Can this be true? Say it 'ain't so!"

volvo
v70

#1

Our repair show tells me that there is no engine block heater for a 1998 V70 wagon. How can this be? I NEED one! It was only 28 below last week and the darn thing wouldn’t start. Had this problem last winter, and put in new super-duper tough battery, and was also told “no engine block heater” for that car. So disappointed in this issue. My 1984 240 DL wagon would start after a week of sitting at the airport in sub-zero weather! This one should be the same! Surely it gets this cold in Sweden and the car is designed to handle these cold temps!? Does anyone know about a block heater for this car, or some other cold weather fix? Help!


#2

There may be one that fits in a lower radiator hose. There will always be one that will fit even if it has to be adapted.


#3

Autozone has lower hose heaters in 1 1/4", 1 1/2"’, 1 3/4" and 2" sizes. I am sure other parts stores are the same. Have them pull up a lower hose and see what the inside diameter is.


#4

In addition to the ones that fit into a lower radiator hose, there may still be some models that can be placed into the dipstick tube, after removing the dipstick.


#5

For years I had a heater that fit in the heater hose and acted like a thermosiphon. You just had to leave the heater control on to allow coolant circulation. There are many ways to keep and engine warm. Ford owning Volvo may just have been the cause of eliminating block heaters.


#6

I used the dipstick one on my 59 VW. A pain in the neck but got the job done because it heat the oil.


#7

Plus there are magnetic ones for the side of a steel/iron block.

8 below zero here last night, both trucks started fine without any.


#8

All you need to do is measure one of the frost plug diameters on the engine block. Then go to the parts store with that diameter and they can provide you with an expandable engine block frost plug heater.

Tester


#9

Thanks, everyone! I will pass all this great info. on to hubby and mechanic!


#10

Have you tried using a zero weight oil in the winter? If your vehicle calls for 10W-30 or 5W-30 oil, you can use 0W-30 oil in your car (if you can find some) so it can start a little easier in the winter. If your vehicle calls for 5W-20, you can use 0W-20 oil. Zero weight oils like these are usually (probably always) synthetic, so expect them to cost more than regular dinosaur oil.

You’ll probably still want a block heater, but this might help too.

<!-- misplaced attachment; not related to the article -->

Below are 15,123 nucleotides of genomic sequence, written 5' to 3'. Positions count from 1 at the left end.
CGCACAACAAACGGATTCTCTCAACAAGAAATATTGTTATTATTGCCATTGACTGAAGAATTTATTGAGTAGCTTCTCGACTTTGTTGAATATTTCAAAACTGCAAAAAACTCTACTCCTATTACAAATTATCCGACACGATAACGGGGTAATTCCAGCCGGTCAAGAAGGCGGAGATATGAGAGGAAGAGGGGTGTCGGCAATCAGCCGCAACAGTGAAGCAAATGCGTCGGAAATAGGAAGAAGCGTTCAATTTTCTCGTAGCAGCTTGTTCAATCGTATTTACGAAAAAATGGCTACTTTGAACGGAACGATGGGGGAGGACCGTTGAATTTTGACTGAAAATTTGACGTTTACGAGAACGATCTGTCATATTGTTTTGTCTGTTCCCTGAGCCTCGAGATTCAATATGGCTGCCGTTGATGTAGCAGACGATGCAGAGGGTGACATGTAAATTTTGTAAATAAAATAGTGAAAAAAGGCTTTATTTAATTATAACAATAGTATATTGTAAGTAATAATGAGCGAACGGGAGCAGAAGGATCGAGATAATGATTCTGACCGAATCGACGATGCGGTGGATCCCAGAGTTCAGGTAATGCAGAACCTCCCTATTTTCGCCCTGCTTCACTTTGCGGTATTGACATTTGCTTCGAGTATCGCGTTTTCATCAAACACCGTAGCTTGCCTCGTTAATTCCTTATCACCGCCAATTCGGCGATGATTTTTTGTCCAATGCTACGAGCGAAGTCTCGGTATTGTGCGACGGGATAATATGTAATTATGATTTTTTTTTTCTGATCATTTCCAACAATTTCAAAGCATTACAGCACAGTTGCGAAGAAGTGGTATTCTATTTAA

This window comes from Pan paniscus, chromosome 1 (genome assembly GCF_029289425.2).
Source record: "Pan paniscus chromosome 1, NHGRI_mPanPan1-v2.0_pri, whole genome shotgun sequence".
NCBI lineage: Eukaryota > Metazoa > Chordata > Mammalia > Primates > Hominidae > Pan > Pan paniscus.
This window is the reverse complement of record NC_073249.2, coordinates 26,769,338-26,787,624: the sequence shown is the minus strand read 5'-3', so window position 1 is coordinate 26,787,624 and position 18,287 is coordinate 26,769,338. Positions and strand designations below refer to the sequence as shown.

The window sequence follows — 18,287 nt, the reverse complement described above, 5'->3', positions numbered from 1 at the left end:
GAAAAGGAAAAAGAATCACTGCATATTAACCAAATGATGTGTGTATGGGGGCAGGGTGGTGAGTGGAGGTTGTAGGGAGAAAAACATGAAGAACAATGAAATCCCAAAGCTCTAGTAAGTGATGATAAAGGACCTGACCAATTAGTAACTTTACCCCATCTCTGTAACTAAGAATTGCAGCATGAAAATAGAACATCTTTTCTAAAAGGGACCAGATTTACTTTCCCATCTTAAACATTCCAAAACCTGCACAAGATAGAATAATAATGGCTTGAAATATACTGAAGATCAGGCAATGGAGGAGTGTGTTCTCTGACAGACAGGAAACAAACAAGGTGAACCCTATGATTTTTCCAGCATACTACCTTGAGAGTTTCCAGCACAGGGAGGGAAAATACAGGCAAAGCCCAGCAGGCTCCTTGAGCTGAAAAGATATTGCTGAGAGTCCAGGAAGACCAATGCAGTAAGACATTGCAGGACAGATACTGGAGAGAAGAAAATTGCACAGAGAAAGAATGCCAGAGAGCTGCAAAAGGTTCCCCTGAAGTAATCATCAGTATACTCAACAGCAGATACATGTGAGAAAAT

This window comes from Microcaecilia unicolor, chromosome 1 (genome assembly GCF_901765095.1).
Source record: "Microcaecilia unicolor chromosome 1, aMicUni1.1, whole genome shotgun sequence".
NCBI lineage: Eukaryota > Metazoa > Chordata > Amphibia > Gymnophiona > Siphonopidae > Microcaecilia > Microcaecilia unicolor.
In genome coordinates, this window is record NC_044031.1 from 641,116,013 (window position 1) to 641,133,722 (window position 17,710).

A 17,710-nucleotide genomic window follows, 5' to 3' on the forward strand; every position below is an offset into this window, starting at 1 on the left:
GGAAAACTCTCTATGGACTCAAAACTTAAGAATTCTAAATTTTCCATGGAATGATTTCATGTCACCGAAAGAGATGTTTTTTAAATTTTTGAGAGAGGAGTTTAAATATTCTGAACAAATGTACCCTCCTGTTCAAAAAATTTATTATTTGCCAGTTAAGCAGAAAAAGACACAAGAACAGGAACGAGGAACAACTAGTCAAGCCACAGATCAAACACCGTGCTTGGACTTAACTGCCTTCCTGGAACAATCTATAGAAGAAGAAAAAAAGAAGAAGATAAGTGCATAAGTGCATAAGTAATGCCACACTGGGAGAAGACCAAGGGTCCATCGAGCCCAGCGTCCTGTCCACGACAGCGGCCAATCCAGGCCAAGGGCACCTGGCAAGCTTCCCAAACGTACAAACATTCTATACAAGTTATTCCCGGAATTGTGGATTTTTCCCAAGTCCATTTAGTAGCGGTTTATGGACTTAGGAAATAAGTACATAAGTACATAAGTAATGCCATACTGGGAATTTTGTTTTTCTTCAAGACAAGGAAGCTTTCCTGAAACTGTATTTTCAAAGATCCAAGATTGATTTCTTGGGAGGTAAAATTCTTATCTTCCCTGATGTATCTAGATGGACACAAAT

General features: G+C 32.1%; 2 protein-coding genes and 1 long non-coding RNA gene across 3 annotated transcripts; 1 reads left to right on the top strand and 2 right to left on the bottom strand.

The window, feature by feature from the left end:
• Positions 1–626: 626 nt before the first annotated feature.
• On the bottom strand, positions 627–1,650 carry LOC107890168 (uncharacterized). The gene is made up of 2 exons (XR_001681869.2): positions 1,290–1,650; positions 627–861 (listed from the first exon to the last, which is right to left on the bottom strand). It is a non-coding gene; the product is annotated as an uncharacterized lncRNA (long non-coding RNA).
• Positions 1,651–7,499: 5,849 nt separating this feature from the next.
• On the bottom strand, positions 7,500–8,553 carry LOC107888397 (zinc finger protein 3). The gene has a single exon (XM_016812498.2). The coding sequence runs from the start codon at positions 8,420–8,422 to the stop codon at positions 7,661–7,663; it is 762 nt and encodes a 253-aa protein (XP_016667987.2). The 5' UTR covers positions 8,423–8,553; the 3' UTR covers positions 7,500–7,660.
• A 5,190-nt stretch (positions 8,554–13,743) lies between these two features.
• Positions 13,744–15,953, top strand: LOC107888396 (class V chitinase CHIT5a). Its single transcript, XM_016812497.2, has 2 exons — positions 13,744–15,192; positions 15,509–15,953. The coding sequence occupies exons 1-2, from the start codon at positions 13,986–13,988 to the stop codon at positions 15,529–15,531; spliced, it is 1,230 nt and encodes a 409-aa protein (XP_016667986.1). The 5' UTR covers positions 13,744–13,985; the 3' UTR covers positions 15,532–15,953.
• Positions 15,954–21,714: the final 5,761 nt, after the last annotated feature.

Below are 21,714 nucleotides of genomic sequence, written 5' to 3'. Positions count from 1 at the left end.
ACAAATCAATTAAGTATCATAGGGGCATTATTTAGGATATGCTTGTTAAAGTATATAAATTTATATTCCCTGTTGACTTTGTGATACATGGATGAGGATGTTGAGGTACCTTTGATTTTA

#11

I used a lower hose heater when I lived in North Dakota and they work beautifully.


#12

Careful measuring and pulling out any ol’ freeze plug.
Something could hit the heater you put in there if you pick the wrong freeze plug or there’s just not enough room in there ( usually the reason none are listed ) as a freeze plug heater reaches in about 1 1/2".
Hence , the best option when no freeze plug heater is listed, is the lower hose or magnetic heaters.


#13

The problem I found with the hose heaters was they consume 450 watts, dipstick heaters fry your oil, magnetic oil pan heaters are somewhere in between, as far as energy consumption and effectiveness. Curious, as I have block heater, if anyone still does a 100 watt trouble light near the engine as my folks did in the olden days in Duluth, MN.


#14

It may be too late for the OP but I looked at the web site for WOLVERINE ENGINE BLOCK HEATERS and it appears to be a reasonable solution.


#15

Dipstick heaters also don’t circulate the heat throughout the engine. Heaters that heat the coolant, block heaters and lower hose heaters, do via convection. Dipstick heaters are useless IMHO.


#16

Dipstick heaters are also banned in Canada.

Too many engine fires.

Tester


#17

@tester Yes, dipstick heaters are bad news. Too much heat in too small a spot. I’ve had good luck with the heaters mounted in the heater hoses that pump warm coolant around the system. Easy to install. The priciple is the same as a coffee maker, but the fluid is heated to a lower temperature. However, you must leave the heater control valve on full or the fluid won’t circulate and you’ll burn out the unit.

Still, the best is a block heater mounted directly in the block. Our two cars, bought new, had these installed by the dealer, together with heavy duty batteries.